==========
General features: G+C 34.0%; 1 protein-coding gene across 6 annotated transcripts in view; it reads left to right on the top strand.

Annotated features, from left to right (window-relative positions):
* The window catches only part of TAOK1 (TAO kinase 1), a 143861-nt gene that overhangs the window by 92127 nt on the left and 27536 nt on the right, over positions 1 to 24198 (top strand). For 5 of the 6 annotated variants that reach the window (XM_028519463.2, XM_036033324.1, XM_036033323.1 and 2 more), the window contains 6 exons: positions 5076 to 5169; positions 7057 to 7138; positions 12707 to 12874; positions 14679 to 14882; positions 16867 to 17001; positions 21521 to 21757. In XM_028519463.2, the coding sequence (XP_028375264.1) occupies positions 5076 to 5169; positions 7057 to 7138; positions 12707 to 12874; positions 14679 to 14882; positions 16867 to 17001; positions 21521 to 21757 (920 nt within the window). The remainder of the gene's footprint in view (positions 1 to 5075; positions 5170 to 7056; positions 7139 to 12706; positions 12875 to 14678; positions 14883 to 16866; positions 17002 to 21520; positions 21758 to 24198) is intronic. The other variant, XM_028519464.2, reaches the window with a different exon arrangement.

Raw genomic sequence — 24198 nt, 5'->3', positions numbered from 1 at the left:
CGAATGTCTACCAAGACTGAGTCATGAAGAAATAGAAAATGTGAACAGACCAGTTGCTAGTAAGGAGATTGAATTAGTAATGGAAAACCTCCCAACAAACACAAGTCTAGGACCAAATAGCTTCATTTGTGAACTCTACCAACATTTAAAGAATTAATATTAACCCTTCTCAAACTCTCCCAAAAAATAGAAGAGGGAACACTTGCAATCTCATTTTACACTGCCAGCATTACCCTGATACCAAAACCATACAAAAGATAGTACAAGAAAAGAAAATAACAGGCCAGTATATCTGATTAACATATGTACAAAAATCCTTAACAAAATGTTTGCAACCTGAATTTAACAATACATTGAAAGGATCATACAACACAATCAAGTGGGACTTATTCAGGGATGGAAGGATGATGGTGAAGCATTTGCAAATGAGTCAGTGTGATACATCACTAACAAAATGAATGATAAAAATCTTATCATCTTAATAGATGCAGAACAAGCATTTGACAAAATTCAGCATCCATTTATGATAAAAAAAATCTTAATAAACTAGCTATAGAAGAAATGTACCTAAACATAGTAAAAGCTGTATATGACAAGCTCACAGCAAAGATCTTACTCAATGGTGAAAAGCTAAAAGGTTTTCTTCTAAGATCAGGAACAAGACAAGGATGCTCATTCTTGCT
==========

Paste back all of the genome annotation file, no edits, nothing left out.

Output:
General features: G+C 34.0%; 1 protein-coding gene across 6 annotated transcripts in view; it reads left to right on the top strand.

Annotated features, from left to right (window-relative positions):
* The window catches only part of TAOK1 (TAO kinase 1), a 143861-nt gene that overhangs the window by 92127 nt on the left and 27536 nt on the right, over positions 1 to 24198 (top strand). For 5 of the 6 annotated variants that reach the window (XM_028519463.2, XM_036033324.1, XM_036033323.1 and 2 more), the window contains 6 exons: positions 5076 to 5169; positions 7057 to 7138; positions 12707 to 12874; positions 14679 to 14882; positions 16867 to 17001; positions 21521 to 21757. In XM_028519463.2, the coding sequence (XP_028375264.1) occupies positions 5076 to 5169; positions 7057 to 7138; positions 12707 to 12874; positions 14679 to 14882; positions 16867 to 17001; positions 21521 to 21757 (920 nt within the window). The remainder of the gene's footprint in view (positions 1 to 5075; positions 5170 to 7056; positions 7139 to 12706; positions 12875 to 14678; positions 14883 to 16866; positions 17002 to 21520; positions 21758 to 24198) is intronic. The other variant, XM_028519464.2, reaches the window with a different exon arrangement.

Raw genomic sequence — 24198 nt, 5'->3', positions numbered from 1 at the left:
CGAATGTCTACCAAGACTGAGTCATGAAGAAATAGAAAATGTGAACAGACCAGTTGCTAGTAAGGAGATTGAATTAGTAATGGAAAACCTCCCAACAAACACAAGTCTAGGACCAAATAGCTTCATTTGTGAACTCTACCAACATTTAAAGAATTAATATTAACCCTTCTCAAACTCTCCCAAAAAATAGAAGAGGGAACACTTGCAATCTCATTTTACACTGCCAGCATTACCCTGATACCAAAACCATACAAAAGATAGTACAAGAAAAGAAAATAACAGGCCAGTATATCTGATTAACATATGTACAAAAATCCTTAACAAAATGTTTGCAACCTGAATTTAACAATACATTGAAAGGATCATACAACACAATCAAGTGGGACTTATTCAGGGATGGAAGGATGATGGTGAAGCATTTGCAAATGAGTCAGTGTGATACATCACTAACAAAATGAATGATAAAAATCTTATCATCTTAATAGATGCAGAACAAGCATTTGACAAAATTCAGCATCCATTTATGATAAAAAAAATCTTAATAAACTAGCTATAGAAGAAATGTACCTAAACATAGTAAAAGCTGTATATGACAAGCTCACAGCAAAGATCTTACTCAATGGTGAAAAGCTAAAAGGTTTTCTTCTAAGATCAGGAACAAGACAAGGATGCTCATTCTTGCT